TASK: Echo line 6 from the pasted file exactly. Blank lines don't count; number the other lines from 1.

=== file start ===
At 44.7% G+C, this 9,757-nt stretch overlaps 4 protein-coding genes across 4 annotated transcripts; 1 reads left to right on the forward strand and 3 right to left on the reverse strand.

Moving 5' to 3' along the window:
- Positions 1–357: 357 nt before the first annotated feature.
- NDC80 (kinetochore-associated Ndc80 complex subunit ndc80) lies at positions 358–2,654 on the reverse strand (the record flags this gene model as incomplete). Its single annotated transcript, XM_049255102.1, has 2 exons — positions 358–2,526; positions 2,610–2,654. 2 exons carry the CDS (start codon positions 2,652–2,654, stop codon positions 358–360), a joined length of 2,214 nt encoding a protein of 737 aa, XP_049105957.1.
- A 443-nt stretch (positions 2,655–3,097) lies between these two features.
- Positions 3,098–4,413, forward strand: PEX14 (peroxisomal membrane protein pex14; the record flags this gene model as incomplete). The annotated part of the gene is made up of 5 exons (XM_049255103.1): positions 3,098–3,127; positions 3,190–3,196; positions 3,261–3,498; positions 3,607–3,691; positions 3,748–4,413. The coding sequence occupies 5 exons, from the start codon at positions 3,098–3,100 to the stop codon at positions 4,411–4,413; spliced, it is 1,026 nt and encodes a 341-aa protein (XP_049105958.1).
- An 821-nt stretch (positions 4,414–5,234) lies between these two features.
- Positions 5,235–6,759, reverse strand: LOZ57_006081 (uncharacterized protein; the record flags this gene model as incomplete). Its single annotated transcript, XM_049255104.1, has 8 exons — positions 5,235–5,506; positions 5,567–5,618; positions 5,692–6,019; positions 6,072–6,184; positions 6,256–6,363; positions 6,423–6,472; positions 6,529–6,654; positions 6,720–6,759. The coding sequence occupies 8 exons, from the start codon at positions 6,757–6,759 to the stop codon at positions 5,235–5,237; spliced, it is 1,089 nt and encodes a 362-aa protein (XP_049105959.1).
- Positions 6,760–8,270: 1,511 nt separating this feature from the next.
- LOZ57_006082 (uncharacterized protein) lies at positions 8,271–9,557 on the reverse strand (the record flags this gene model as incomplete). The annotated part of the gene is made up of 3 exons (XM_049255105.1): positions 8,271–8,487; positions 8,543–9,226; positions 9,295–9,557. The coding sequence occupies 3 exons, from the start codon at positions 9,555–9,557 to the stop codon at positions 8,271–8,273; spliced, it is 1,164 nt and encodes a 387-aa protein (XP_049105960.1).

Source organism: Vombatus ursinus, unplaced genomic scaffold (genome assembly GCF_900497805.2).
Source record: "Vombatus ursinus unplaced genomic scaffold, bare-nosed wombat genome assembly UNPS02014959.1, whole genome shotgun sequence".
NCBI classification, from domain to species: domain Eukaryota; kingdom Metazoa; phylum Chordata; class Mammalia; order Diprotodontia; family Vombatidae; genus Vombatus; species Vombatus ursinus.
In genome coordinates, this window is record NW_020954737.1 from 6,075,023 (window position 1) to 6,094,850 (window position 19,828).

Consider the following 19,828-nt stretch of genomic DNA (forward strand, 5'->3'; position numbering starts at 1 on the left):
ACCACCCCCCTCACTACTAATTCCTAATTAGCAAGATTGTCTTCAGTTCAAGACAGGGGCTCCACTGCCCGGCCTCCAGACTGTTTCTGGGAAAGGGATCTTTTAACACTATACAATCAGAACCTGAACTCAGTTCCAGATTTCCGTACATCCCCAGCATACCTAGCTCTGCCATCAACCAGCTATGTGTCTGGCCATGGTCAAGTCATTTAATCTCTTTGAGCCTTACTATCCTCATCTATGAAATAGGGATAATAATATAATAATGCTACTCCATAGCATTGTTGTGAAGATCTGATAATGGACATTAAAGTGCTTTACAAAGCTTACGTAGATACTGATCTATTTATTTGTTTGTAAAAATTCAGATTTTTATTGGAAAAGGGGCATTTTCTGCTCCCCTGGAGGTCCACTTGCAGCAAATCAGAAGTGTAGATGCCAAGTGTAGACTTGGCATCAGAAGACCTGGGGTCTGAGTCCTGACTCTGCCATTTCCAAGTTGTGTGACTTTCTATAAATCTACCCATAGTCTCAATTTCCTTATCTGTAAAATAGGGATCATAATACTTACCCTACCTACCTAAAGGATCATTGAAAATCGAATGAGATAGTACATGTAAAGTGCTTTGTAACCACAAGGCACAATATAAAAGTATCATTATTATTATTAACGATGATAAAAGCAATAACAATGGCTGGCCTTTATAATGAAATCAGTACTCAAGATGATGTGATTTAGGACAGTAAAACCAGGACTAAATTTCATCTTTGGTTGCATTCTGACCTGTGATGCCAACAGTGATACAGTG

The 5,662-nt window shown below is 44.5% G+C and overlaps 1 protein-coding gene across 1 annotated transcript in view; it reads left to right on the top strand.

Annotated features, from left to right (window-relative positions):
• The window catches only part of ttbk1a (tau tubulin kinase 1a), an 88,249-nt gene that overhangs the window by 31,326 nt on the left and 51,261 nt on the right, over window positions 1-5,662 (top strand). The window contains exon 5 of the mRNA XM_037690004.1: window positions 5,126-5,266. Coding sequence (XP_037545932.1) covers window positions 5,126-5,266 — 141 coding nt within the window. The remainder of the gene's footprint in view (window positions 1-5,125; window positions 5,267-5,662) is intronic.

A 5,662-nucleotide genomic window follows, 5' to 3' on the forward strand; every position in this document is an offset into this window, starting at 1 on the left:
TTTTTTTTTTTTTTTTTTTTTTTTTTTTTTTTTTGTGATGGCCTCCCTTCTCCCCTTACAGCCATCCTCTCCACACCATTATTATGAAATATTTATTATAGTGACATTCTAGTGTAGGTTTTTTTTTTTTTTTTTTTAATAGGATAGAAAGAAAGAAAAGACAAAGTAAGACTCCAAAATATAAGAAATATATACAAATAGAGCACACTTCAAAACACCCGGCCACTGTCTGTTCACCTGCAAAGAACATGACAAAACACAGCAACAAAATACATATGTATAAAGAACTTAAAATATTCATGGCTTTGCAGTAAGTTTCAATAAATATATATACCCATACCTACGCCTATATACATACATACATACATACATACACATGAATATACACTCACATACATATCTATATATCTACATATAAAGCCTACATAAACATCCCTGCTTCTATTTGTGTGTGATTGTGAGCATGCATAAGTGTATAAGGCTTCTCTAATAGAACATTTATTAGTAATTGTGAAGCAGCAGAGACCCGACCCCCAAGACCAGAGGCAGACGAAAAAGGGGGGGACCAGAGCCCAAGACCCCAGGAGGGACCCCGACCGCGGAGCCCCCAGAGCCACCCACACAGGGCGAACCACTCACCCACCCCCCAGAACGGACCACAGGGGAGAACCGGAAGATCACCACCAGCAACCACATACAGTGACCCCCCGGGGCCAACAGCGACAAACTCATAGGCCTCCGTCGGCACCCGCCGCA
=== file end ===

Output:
- Positions 3,098–4,413, forward strand: PEX14 (peroxisomal membrane protein pex14; the record flags this gene model as incomplete). The annotated part of the gene is made up of 5 exons (XM_049255103.1): positions 3,098–3,127; positions 3,190–3,196; positions 3,261–3,498; positions 3,607–3,691; positions 3,748–4,413. The coding sequence occupies 5 exons, from the start codon at positions 3,098–3,100 to the stop codon at positions 4,411–4,413; spliced, it is 1,026 nt and encodes a 341-aa protein (XP_049105958.1).